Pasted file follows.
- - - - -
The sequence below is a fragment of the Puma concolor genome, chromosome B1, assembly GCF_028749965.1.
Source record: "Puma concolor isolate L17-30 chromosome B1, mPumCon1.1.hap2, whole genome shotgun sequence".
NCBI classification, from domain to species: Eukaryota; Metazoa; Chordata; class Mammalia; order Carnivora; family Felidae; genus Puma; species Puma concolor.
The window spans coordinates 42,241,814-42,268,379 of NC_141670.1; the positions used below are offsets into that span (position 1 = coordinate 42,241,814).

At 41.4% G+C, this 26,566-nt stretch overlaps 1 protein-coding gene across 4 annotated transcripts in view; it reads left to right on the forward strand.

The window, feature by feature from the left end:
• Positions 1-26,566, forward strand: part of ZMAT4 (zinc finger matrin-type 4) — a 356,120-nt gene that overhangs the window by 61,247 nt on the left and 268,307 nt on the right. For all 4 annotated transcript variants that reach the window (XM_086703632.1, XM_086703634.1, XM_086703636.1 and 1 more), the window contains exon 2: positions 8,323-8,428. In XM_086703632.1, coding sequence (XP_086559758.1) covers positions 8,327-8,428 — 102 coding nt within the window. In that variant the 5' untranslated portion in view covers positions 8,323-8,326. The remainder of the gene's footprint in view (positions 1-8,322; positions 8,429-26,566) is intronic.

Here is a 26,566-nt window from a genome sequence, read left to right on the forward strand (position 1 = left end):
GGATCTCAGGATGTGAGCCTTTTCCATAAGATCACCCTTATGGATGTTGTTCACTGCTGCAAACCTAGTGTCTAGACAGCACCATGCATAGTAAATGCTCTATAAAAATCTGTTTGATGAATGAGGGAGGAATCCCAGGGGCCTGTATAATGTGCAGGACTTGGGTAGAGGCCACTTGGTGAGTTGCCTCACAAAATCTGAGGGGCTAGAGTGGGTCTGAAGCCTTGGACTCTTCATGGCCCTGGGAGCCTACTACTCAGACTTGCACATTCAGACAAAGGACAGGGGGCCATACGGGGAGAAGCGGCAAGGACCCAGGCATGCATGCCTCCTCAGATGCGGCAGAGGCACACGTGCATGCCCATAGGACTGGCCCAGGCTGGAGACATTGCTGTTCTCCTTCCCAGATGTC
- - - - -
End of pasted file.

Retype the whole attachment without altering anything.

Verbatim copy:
The sequence below is a fragment of the Puma concolor genome, chromosome B1, assembly GCF_028749965.1.
Source record: "Puma concolor isolate L17-30 chromosome B1, mPumCon1.1.hap2, whole genome shotgun sequence".
NCBI classification, from domain to species: Eukaryota; Metazoa; Chordata; class Mammalia; order Carnivora; family Felidae; genus Puma; species Puma concolor.
The window spans coordinates 42,241,814-42,268,379 of NC_141670.1; the positions used below are offsets into that span (position 1 = coordinate 42,241,814).

At 41.4% G+C, this 26,566-nt stretch overlaps 1 protein-coding gene across 4 annotated transcripts in view; it reads left to right on the forward strand.

The window, feature by feature from the left end:
• Positions 1-26,566, forward strand: part of ZMAT4 (zinc finger matrin-type 4) — a 356,120-nt gene that overhangs the window by 61,247 nt on the left and 268,307 nt on the right. For all 4 annotated transcript variants that reach the window (XM_086703632.1, XM_086703634.1, XM_086703636.1 and 1 more), the window contains exon 2: positions 8,323-8,428. In XM_086703632.1, coding sequence (XP_086559758.1) covers positions 8,327-8,428 — 102 coding nt within the window. In that variant the 5' untranslated portion in view covers positions 8,323-8,326. The remainder of the gene's footprint in view (positions 1-8,322; positions 8,429-26,566) is intronic.

Here is a 26,566-nt window from a genome sequence, read left to right on the forward strand (position 1 = left end):
GGATCTCAGGATGTGAGCCTTTTCCATAAGATCACCCTTATGGATGTTGTTCACTGCTGCAAACCTAGTGTCTAGACAGCACCATGCATAGTAAATGCTCTATAAAAATCTGTTTGATGAATGAGGGAGGAATCCCAGGGGCCTGTATAATGTGCAGGACTTGGGTAGAGGCCACTTGGTGAGTTGCCTCACAAAATCTGAGGGGCTAGAGTGGGTCTGAAGCCTTGGACTCTTCATGGCCCTGGGAGCCTACTACTCAGACTTGCACATTCAGACAAAGGACAGGGGGCCATACGGGGAGAAGCGGCAAGGACCCAGGCATGCATGCCTCCTCAGATGCGGCAGAGGCACACGTGCATGCCCATAGGACTGGCCCAGGCTGGAGACATTGCTGTTCTCCTTCCCAGATGTC